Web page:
The long-term aim of the RCAC's human-security project is “to build the technical and institutional capacity, as well as the political will, to record details of every single victim of violent conflict, worldwide.”
It is a huge task. But if it can be advanced, it raises the possibility that combatants in war can no longer ignore responsibility for their actions, help survivors come to terms with their experiences, and providing a rich resource to the wider society to understand what happened and prevent any reoccurrence.
A number of existing initiatives has already undertaken major work in the field. Iraq Body Count’s work in Afghanistan and Iraq is a prime example. A comparable project in Guatemala - the Guatemalan Forensic Anthropology Foundation (FAFG) - seeks to record all those who died in the almost decades of violence that tore the country under military rule, much of it inflicting terrible suffering on the country’s indigenous Maya population. A remarkable survey is being conducted by the Research and Documentation Centre of Sarajevo, whose international team has compiled over 240,000 pieces of data to establish details of all all those killed or missing in the Bosnian war of 1992-95; its product, The Bosnian Book of the Dead (2007), lists over 97,000 names.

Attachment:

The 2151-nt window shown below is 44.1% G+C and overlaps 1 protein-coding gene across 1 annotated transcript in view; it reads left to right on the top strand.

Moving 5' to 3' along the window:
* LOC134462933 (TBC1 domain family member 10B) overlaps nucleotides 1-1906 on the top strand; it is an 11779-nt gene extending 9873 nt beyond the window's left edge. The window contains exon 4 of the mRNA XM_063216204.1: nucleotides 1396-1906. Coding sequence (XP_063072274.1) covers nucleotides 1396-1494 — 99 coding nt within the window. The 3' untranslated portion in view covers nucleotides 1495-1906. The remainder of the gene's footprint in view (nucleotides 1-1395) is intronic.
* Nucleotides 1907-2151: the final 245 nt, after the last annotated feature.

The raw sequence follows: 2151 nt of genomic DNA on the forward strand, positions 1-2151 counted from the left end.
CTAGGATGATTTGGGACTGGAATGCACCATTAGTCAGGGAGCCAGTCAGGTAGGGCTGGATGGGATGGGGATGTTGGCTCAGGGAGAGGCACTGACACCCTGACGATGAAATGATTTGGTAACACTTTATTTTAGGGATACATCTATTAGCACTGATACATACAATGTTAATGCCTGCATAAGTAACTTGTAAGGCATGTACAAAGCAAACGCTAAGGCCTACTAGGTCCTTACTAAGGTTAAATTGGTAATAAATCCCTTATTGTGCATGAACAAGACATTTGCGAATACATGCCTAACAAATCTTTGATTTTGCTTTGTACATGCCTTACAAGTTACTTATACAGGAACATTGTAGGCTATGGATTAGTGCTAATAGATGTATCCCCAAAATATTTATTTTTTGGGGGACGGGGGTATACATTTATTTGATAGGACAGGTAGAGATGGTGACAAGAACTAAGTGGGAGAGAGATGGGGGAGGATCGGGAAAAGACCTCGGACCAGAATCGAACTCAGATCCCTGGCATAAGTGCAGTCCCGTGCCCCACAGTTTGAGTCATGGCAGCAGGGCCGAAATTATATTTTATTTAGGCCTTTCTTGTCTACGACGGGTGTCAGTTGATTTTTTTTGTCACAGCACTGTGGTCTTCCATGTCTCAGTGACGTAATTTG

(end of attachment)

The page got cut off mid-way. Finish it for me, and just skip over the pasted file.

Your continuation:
The much wider aim of all this work is to produce a global change in attitudes, ideas, behaviour and culture in relation to deaths in war and conflict. It will not be easy, though it is worth recalling the great progress in some areas of demilitarisation that has been made in recent years.
The ban on anti-personnel landmines in 1997, for example, was the result of intensive activism and lobbying, aided by a couple of very active governments. It took many years but ultimately was successful. Perhaps even more important, this work has extended to an evolving international ban on cluster-munitions; an agreement, signed in Dublin in 2009, was achieved much more rapidly than most expected (see John Borrie, Unacceptable Harm: A History of How the Treaty to Ban Cluster Munitions was Won, UN Institute for Disarmament Research, Geneva, 2009).
The Recording Casualties in Armed Conflict group, and those associated with it, are determined to make their rigorous and humane research the means for a transformation in the approach to the casualties of war. If they succeed, the quiet long-term work of Iraq Body Count - and the more showy revelations from WikiLeaks, filtered through the editorial work of leading international newspapers such as Der Spiegel - may turn out to have played an important role (see "The AfPak war via WikiLeaks", 29 July 2010). If the parties to war can be made to accept responsibility for who they have killed in each individual instance, the impact on warfare could be fundamental.